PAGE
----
The Walsh family Aintree dynasty
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Few families can lay claim to a chunk of Aintree history as sizeable as the Walsh’s from Kill in Co Kildare.
Together they’ve created an Aintree legacy pretty much unmatched.
Father Ted (not that one!) has trained the winner of a Grand National and had the privilege of watching his son Ruby ride Papillon to glory, while his daughter, Katie, is the highest-placed finishing female rider in the history of the Randox Health Grand National.
Papillon storms to victory
This year will mark the 20th anniversary of the Ted Walsh trained Papillon winning the Grand National under the steer of his son Ruby, whilst he was led-up by then-teenager Katie.
Papillon was a very well-supported contender for the National in 2000, his price contracting right down to 10/1 before the off.
He was given a forward ride by Ruby Walsh and took up the running five fences from home. Mely Moss and Norman Williamson arrived to challenge at the final fences but Papillon was not for beating, holding him off just over a length to prevail and give the Walsh family their unbridled moment of Aintree glory.
Incredibly, Ted and Ruby would team up again four weeks later at Fairyhouse as Commanche Court won the Irish National.
That was the spring that Ruby Walsh truly announced himself on the big stage.
Five years later he partnered the Willie Mullins-trained Hedgehunter to victory for his second Grand National success around Aintree.
Walsh’s career was a fairytale to most. His haul of 59 Cheltenham Festival winners is a record and, in partnership with the likes of Mullins and Paul Nicholls; he was a massive part in the careers of superstars like Kauto Star, Big Buck’s and Hurricane Fly.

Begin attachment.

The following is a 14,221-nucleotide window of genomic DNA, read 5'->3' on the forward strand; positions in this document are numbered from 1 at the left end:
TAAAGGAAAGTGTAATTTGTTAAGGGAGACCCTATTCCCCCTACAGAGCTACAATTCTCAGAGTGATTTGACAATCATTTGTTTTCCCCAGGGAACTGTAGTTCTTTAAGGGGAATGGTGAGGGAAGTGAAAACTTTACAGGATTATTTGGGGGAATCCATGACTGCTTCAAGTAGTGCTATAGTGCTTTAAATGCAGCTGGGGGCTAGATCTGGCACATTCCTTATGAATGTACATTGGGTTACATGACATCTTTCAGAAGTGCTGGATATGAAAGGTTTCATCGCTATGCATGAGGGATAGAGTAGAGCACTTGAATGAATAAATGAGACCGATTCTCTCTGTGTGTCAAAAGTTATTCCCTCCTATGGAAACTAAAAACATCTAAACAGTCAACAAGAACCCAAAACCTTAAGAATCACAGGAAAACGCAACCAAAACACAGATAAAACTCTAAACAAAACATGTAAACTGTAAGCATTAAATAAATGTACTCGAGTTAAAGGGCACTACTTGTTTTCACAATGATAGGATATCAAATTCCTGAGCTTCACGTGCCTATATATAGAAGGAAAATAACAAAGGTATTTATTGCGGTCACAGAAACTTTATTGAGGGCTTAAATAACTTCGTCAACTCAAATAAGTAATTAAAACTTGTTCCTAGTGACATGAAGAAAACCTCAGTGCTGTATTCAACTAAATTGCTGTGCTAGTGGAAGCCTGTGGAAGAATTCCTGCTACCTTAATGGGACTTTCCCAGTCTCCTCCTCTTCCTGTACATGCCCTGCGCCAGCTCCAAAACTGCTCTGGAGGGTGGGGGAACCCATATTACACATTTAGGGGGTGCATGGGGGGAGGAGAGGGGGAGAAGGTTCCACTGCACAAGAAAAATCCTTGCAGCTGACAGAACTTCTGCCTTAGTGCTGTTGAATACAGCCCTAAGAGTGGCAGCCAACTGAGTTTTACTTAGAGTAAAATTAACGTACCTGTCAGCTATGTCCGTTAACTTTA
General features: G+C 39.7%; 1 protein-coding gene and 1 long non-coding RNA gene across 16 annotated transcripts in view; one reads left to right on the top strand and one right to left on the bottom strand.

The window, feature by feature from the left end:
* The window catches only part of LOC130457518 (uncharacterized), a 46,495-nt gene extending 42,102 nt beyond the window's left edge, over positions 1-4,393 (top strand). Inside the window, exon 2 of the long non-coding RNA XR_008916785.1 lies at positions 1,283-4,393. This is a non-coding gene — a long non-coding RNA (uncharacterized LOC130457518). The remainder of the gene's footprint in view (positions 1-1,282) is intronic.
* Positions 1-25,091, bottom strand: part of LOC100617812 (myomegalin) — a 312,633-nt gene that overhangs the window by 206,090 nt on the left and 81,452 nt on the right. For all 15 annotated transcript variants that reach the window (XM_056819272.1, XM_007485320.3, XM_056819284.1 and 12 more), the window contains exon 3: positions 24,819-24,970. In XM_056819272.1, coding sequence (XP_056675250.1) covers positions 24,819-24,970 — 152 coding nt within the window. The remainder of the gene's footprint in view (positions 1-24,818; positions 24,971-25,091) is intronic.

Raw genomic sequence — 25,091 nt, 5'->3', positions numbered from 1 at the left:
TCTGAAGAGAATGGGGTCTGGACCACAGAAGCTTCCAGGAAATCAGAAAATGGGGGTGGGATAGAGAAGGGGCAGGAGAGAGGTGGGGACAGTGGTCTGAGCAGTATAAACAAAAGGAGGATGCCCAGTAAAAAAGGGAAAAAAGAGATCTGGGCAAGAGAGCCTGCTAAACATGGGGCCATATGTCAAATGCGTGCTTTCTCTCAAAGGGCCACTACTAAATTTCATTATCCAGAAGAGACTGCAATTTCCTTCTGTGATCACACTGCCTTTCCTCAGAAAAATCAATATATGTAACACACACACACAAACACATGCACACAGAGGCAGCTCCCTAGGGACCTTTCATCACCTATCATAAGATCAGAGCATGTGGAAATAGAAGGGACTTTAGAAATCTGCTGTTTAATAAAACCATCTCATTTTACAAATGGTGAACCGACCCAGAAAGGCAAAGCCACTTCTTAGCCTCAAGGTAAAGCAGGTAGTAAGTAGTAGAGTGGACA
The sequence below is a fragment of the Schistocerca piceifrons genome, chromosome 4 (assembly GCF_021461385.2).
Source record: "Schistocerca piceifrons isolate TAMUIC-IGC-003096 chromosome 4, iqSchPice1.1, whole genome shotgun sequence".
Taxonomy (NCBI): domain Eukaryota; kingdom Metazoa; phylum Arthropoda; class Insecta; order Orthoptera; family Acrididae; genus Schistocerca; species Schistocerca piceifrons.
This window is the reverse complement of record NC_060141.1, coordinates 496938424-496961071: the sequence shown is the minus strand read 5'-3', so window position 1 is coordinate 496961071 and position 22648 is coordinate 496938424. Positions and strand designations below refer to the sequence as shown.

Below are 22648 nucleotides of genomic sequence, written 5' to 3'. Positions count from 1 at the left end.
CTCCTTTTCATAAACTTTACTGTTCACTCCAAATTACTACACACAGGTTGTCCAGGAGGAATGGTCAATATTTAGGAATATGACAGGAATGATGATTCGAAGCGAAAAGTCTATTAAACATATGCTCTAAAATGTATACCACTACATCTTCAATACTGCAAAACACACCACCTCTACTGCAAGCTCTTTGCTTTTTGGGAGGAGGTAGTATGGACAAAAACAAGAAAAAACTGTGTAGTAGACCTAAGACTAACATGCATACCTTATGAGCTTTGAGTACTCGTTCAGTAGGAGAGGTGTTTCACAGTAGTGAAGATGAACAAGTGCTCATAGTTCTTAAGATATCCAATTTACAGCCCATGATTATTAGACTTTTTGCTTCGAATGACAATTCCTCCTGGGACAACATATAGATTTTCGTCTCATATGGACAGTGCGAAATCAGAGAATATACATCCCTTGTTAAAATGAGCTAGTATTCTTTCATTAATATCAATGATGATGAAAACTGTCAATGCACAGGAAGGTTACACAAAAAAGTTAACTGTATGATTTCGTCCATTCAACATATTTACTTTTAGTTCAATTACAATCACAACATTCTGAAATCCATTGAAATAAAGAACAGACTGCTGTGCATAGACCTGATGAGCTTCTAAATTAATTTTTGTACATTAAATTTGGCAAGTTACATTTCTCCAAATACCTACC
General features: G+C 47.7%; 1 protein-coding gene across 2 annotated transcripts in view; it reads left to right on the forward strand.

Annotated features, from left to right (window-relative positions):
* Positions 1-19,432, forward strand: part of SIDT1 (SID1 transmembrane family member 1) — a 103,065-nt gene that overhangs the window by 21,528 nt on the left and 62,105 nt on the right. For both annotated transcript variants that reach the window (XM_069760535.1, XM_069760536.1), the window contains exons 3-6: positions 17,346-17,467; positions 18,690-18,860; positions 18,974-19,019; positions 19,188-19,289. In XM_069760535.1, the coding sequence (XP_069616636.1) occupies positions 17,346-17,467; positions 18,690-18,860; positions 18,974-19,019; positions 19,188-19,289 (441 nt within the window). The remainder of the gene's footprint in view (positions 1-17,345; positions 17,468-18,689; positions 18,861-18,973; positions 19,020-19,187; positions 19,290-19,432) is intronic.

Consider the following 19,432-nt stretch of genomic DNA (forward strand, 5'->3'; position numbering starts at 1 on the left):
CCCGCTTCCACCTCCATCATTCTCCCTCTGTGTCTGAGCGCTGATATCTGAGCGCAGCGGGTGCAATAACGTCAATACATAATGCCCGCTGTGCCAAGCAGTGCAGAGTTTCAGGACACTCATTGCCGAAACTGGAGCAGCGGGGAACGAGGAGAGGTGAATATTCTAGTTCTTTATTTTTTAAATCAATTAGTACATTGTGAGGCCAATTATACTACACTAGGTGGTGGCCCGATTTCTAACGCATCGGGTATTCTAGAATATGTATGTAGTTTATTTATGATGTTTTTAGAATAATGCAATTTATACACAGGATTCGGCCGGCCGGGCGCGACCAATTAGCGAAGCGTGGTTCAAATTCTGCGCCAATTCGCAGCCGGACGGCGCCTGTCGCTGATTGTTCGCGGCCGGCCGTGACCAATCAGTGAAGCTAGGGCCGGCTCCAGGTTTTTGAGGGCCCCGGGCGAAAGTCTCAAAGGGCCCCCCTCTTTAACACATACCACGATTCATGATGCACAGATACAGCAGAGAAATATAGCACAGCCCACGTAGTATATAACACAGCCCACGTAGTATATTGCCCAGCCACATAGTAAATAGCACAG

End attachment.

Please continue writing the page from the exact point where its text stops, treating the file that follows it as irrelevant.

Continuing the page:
He was crowned champion jockey in Ireland 12 times and retired last spring immediately after steering Kemboy to victory in the Punchestown Gold Cup.
Katie comes close on Seabass
In 2012 the Walsh clan were at it again around Aintree as the Ted-trained Seabass was sent off joint-favourite with Katie on board.
Seabass had returned from an absence of close to two years earlier that season and arrived in Liverpool having won all four starts, two with Katie on board and two with Ruby up.
With her older brother sidelined with injury, Katie got the leg up on Seabass around Aintree and there was intense scrutiny at the prospect of a first female rider winning the great race.
It was all looking good at the third last as Seabass hit the front but the eventual winner Neptune Collonges and Sunnyhillboy came to spoil the party, that pair eventually split at the line by a flared nostril as Seabass and Katie Walsh came home five-lengths behind in third spot.
Her Aintree achievement remains a standout for a female rider but, with the likes of Rachel Blackmore and Bryony Frost doing so much for the fairer sex; how much longer will it last?
Katie Walsh rode in the Grand National on six occasions, only once failing to complete the course, and her final spin around the Aintree test came in 2018 on board the grey Baie Des Isles – trained by her husband, Ross O’Sullivan.
A year before her brother, she too retired on the back of a winning ride at the Punchestown Festival, going out on a high note after steering Antey to victory in a novices’ hurdle for Willie Mullins in the Rich Ricci silks.
Can any family lay claim to a more sizeable chapter in the Aintree history book than the Walsh household?